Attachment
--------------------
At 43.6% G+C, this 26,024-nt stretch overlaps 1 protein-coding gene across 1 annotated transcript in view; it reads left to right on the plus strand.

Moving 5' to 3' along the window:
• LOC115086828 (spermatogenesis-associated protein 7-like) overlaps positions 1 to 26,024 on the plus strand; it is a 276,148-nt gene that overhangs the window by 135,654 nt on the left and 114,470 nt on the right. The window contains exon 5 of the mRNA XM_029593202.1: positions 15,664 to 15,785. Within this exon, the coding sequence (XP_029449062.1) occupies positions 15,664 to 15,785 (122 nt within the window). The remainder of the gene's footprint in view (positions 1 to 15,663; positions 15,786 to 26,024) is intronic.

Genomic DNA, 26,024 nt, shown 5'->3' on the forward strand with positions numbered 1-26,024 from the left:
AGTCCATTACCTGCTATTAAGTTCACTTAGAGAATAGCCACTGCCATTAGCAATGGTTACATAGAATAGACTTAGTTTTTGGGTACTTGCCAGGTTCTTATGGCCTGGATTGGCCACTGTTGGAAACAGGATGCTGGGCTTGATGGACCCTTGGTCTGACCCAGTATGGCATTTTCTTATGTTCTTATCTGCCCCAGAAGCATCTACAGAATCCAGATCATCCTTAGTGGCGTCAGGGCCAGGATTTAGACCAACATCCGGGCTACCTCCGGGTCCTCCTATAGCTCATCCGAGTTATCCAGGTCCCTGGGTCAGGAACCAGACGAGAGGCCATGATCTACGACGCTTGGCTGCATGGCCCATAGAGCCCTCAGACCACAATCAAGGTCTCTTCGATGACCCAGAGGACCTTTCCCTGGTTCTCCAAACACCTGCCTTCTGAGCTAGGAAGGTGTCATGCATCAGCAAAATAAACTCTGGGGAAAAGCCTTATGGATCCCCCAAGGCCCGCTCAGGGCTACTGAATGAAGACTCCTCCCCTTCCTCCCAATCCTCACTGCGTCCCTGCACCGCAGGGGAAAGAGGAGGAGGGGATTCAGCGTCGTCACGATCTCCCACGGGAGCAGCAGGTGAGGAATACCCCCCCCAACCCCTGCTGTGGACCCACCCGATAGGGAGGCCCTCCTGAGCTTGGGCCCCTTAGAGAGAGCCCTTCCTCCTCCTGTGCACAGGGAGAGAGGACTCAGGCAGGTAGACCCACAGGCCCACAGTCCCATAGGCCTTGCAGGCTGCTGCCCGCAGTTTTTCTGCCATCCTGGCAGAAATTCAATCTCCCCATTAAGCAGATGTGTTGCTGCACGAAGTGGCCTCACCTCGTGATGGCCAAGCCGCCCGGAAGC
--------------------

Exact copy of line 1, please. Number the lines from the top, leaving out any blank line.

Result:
At 43.6% G+C, this 26,024-nt stretch overlaps 1 protein-coding gene across 1 annotated transcript in view; it reads left to right on the plus strand.